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I have generated keys using GPG, by executing the following command

gpg --gen-key

Now I need to export the key pair to a file; i.e., private and public keys to private.pgp and public.pgp, respectively.  How do I do it?

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    P.S. in GPG 2 please use gpg --full-generate-key to have a full interface for generating keys Jan 28, 2021 at 16:15

4 Answers 4

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Export Public Key

This command will export an ascii armored version of the public key:

gpg --output public.pgp --armor --export username@email

Export Secret Key

This command will export an ascii armored version of the secret key:

gpg --output private.pgp --armor --export-secret-key username@email


Security Concerns, Backup, and Storage

A PGP public key contains information about one's email address. This is generally acceptable since the public key is used to encrypt email to your address. However, in some cases, this is undesirable.

For most use cases, the secret key need not be exported and should not be distributed. If the purpose is to create a backup key, you should use the backup option:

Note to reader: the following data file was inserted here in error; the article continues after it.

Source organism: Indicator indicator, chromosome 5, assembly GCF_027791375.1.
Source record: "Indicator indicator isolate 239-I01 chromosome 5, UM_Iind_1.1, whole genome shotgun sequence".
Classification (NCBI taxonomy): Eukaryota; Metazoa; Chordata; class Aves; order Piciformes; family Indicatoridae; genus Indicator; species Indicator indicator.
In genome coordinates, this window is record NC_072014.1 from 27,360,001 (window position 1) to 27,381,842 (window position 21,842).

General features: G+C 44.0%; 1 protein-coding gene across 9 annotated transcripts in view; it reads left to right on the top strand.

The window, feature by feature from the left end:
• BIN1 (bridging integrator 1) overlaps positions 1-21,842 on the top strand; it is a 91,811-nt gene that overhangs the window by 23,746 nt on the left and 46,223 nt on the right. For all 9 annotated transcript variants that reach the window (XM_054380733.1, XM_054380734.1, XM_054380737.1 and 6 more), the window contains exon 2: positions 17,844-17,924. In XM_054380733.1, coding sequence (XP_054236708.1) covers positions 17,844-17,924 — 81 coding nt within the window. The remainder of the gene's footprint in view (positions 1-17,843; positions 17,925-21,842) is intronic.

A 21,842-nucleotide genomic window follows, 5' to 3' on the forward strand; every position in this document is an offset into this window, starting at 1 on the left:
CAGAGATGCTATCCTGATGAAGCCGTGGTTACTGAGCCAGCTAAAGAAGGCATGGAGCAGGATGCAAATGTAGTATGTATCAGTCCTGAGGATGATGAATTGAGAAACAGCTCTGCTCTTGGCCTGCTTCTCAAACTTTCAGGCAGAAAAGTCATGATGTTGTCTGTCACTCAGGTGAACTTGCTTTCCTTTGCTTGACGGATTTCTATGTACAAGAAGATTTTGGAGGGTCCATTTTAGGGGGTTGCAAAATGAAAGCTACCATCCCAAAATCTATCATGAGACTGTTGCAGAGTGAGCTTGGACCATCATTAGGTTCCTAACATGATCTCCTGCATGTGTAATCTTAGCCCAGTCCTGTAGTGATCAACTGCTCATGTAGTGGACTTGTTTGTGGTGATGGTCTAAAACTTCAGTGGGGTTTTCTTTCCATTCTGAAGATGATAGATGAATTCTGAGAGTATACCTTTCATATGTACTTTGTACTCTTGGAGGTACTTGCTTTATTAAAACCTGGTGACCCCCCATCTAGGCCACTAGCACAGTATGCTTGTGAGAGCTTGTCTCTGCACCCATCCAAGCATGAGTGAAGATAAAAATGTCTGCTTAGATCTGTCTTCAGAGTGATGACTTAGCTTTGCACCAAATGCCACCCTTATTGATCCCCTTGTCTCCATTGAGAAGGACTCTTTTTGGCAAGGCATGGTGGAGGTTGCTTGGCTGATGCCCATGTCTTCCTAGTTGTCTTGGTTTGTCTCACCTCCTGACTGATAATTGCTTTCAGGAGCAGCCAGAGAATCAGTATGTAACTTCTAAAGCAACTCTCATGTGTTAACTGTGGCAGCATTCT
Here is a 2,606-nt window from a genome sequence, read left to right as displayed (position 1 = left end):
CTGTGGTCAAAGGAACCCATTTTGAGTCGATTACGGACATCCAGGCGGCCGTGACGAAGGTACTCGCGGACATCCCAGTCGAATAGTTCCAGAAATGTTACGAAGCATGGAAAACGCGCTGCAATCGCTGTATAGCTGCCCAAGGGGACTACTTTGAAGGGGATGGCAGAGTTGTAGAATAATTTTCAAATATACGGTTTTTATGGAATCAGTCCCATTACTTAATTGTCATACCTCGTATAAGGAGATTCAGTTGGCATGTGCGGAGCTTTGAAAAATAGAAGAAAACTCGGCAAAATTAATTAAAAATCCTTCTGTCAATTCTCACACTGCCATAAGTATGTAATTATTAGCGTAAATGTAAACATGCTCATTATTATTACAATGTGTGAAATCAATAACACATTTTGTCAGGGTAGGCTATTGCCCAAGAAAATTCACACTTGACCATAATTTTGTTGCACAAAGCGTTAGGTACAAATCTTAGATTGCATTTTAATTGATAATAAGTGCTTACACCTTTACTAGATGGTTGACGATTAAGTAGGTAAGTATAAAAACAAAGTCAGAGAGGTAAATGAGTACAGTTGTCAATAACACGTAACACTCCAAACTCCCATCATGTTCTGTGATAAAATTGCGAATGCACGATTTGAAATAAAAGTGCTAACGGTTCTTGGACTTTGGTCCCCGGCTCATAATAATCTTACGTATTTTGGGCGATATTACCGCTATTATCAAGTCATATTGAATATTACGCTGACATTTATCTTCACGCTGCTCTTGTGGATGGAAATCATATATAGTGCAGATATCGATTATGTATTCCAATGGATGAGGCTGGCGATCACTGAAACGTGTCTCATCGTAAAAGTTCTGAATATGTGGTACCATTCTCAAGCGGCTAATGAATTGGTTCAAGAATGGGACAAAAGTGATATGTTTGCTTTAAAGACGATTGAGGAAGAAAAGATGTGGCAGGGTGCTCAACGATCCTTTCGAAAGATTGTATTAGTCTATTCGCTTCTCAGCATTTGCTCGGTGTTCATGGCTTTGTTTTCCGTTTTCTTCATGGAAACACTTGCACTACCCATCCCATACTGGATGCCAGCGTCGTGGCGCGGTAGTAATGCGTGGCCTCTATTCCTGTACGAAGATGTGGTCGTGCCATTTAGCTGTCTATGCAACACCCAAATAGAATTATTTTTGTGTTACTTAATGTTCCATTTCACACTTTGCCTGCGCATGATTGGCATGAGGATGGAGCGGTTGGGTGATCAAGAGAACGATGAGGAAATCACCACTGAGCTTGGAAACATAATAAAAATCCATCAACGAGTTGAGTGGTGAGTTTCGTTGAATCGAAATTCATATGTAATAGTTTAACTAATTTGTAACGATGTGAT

gpg --output backupkeys.pgp --armor --export-secret-keys --export-options export-backup user@email

This will export all necessary information to restore the secrets keys including the trust database information. Make sure you store any backup secret keys off the computing platform and in a secure physical location.

If this key is important to you, I recommend printing out the key on paper using paperkey. And placing the paper key in a fireproof/waterproof safe.

Public Key Servers

In general, it's not advisable to post personal public keys to key servers. There is no method of removing a key once it's posted and there is no method of ensuring that the key on the server was placed there by the supposed owner of the key.

It is much better to place your public key on a website that you own or control. Some people recommend keybase.io for distribution. However, that method tracks participation in various social and technical communities which may not be desirable for some use cases.

For the technically adept, I personally recommend trying out the webkey domain level key discovery service.

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    Is the exported key (second command) encrypted or do I need to encrypt it by myself before storing it on a.g. a USB drive?
    – Funkwecker
    Feb 18, 2019 at 10:53
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    @Julian ... The exported secret key has the same protection as the secret key that was exported. If there was a passphrase, the passphrase is required to import the secret key. Feb 18, 2019 at 12:55
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    I made a backup using the above method, but foolishly forgot to test it. Unless I'm missing something, I can't seem to recover my public key from the backup method specified (--export-options export-backup, etc). Am I missing something, or did I misunderstand the kind of backup it was making?
    – OMGtechy
    Aug 5, 2019 at 0:46